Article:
Sahara: EU Hails Momentum Triggered by Geneva Talks

Sahara: EU Hails Momentum Triggered by Geneva Talks

The European Union has welcomed the holding of the initial round table on the Sahara that brought together representatives of Morocco, Algeria, Mauritania, and the Polisario.

The European Union (EU) on Friday expressed its willingness to “contribute to measures likely to create a positive climate” in the UN process on the issue of the Sahara, after “the momentum” given by the first round table held Wednesday and Thursday in Geneva.

The Geneva round table was held Dec.5-6 at the invitation of UN Secretary-General’s Personal Envoy for the Sahara Horst Köhler, in accordance with the United Nations Security Council Resolution 2440.

“The participation of all delegations and the announcement of a second meeting in the first quarter of 2019 show that all participants are ready to continue their engagement under the aegis of the UN,” said the EU in a statement.

The EU insisted on the imperative need to “take advantage of this momentum and to actively pursue the discussions in a spirit of compromise”.

The statement notes that the Geneva talks “have rightly focused on key issues such as regional cooperation, job creation, regional development, stability and security, and youth”.

For the EU, the holding of the first round table in Geneva on the regional dispute over the Sahara reflects “the renewed efforts undertaken by UN Secretary-General Antonio Guterres and his Personal Envoy Horst Köhler”, to resolve this dispute and bring together the parties “in a spirit of openness and mutual respect”.

The first UN-led talks in six years over the Sahara concluded on a positive note with the UN personal envoy announcing that further discussions are planned “in the first quarter of 2019”.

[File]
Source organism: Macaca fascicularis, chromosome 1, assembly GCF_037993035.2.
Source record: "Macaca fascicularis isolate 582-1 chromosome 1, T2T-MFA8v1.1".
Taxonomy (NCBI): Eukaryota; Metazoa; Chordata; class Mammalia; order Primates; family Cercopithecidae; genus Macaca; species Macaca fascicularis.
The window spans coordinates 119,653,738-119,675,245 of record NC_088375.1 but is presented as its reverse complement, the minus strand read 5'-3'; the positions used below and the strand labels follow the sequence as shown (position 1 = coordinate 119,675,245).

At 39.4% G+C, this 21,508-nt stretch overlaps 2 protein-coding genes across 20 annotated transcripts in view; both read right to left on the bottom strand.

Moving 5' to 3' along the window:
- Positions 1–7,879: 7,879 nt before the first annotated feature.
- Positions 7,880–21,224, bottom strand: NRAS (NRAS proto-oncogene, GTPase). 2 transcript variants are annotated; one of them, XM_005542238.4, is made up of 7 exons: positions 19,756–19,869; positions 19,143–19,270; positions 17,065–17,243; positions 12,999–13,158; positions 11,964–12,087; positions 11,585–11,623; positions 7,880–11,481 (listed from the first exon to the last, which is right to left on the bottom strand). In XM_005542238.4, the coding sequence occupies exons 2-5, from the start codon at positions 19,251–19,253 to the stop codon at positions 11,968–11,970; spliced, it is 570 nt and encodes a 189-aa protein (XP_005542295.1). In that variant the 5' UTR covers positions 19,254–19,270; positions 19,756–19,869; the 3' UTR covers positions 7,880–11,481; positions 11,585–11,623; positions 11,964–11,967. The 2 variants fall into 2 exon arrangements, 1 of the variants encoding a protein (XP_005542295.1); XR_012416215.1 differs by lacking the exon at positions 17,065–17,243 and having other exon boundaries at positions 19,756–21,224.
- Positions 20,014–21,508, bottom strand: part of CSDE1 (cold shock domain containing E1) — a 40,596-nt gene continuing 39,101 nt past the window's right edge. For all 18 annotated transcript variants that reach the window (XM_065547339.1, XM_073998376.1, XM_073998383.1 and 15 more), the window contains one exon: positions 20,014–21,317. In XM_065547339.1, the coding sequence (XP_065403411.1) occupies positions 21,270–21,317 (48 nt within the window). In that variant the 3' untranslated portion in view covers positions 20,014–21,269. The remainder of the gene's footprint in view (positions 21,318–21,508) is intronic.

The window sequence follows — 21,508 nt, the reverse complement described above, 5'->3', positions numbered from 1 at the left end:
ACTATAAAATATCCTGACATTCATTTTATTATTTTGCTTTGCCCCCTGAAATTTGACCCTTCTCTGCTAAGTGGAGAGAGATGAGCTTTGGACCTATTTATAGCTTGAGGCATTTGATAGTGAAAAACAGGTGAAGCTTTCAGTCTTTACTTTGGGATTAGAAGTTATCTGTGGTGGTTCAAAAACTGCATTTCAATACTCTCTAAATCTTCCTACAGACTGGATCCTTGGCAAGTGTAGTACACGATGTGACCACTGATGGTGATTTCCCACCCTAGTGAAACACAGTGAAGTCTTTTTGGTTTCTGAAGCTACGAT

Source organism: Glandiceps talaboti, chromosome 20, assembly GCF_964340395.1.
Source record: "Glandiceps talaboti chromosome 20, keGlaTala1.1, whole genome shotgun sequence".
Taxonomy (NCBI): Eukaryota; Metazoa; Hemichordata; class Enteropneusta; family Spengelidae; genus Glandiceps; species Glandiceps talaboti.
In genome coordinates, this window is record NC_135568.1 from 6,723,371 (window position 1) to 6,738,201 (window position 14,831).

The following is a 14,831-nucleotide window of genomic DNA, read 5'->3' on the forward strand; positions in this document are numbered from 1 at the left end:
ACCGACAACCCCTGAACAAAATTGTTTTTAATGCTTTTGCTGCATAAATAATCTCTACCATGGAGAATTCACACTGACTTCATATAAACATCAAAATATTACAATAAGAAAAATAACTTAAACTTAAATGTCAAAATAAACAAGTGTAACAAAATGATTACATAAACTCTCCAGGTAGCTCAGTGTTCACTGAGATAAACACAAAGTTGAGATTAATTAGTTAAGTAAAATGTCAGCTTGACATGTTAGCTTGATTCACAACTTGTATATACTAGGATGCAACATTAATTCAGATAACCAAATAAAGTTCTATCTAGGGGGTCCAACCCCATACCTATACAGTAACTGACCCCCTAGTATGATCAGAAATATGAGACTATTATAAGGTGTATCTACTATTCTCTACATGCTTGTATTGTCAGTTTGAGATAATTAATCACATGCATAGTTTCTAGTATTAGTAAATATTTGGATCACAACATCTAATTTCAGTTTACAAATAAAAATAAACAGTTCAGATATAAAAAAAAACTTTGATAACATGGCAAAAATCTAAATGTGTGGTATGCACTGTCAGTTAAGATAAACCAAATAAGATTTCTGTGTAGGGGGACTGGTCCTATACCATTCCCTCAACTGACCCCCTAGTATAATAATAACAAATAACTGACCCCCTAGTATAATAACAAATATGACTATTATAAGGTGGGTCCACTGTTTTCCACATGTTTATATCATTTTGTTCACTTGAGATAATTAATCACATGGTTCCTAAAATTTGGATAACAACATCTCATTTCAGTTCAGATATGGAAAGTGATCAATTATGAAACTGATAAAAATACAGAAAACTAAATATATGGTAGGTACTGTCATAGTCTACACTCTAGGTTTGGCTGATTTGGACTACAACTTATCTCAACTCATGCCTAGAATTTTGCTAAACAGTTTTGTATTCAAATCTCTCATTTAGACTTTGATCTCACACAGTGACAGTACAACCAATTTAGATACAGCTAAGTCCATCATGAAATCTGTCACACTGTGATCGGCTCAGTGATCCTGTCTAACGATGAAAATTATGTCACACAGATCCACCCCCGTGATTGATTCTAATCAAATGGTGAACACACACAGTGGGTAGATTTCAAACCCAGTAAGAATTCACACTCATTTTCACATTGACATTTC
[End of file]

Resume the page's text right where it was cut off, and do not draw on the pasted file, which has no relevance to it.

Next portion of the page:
Speaking to journalists after the two-day roundtable, Köhler said the meeting was a “first – but important – step” towards a renewed political process on the future of the disputed territory and that “a peaceful solution to this conflict is possible.”

Köhler explained that the ultimate goal is “to create an environment in the region that is conducive to strong economic growth, job creation and better security”.

Foreign Minister Nasser Bourita who led the Moroccan delegation to the Geneva meeting also described as “positive” the atmosphere in which this round table took place and announced that Morocco has accepted to participate in a similar second meeting early next year, provided that it is “well prepared”.

The Geneva meeting follows a recent UN Security Council meeting and resolution 2040, adopted end of October, which calls on the parties to the dispute “to engage constructively” in talks.

Parties should “demonstrate political will in order to advance the negotiations”, Council Members said, while also emphasizing the importance of an “enduring political solution based on compromise”.

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